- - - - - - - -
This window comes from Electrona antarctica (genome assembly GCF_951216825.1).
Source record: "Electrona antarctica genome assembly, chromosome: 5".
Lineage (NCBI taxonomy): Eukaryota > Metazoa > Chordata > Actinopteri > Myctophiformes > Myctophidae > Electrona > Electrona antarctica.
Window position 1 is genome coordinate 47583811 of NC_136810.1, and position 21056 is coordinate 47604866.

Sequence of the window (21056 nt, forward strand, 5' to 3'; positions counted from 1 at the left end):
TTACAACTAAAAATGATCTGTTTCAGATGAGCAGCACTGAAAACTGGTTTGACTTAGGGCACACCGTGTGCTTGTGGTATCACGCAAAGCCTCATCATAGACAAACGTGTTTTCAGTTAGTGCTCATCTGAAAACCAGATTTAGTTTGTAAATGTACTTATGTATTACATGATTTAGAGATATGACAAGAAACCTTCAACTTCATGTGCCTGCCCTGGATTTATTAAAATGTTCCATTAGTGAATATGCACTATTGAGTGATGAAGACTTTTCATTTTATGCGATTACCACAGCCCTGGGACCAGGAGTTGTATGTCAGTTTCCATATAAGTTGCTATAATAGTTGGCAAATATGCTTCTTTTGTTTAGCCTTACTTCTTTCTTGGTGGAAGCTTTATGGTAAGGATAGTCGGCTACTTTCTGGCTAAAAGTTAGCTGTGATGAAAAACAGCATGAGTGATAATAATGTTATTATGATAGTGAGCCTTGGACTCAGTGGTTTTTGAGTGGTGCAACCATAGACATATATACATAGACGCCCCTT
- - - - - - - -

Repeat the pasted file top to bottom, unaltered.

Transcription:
This window comes from Electrona antarctica (genome assembly GCF_951216825.1).
Source record: "Electrona antarctica genome assembly, chromosome: 5".
Lineage (NCBI taxonomy): Eukaryota > Metazoa > Chordata > Actinopteri > Myctophiformes > Myctophidae > Electrona > Electrona antarctica.
Window position 1 is genome coordinate 47583811 of NC_136810.1, and position 21056 is coordinate 47604866.

Sequence of the window (21056 nt, forward strand, 5' to 3'; positions counted from 1 at the left end):
TTACAACTAAAAATGATCTGTTTCAGATGAGCAGCACTGAAAACTGGTTTGACTTAGGGCACACCGTGTGCTTGTGGTATCACGCAAAGCCTCATCATAGACAAACGTGTTTTCAGTTAGTGCTCATCTGAAAACCAGATTTAGTTTGTAAATGTACTTATGTATTACATGATTTAGAGATATGACAAGAAACCTTCAACTTCATGTGCCTGCCCTGGATTTATTAAAATGTTCCATTAGTGAATATGCACTATTGAGTGATGAAGACTTTTCATTTTATGCGATTACCACAGCCCTGGGACCAGGAGTTGTATGTCAGTTTCCATATAAGTTGCTATAATAGTTGGCAAATATGCTTCTTTTGTTTAGCCTTACTTCTTTCTTGGTGGAAGCTTTATGGTAAGGATAGTCGGCTACTTTCTGGCTAAAAGTTAGCTGTGATGAAAAACAGCATGAGTGATAATAATGTTATTATGATAGTGAGCCTTGGACTCAGTGGTTTTTGAGTGGTGCAACCATAGACATATATACATAGACGCCCCTT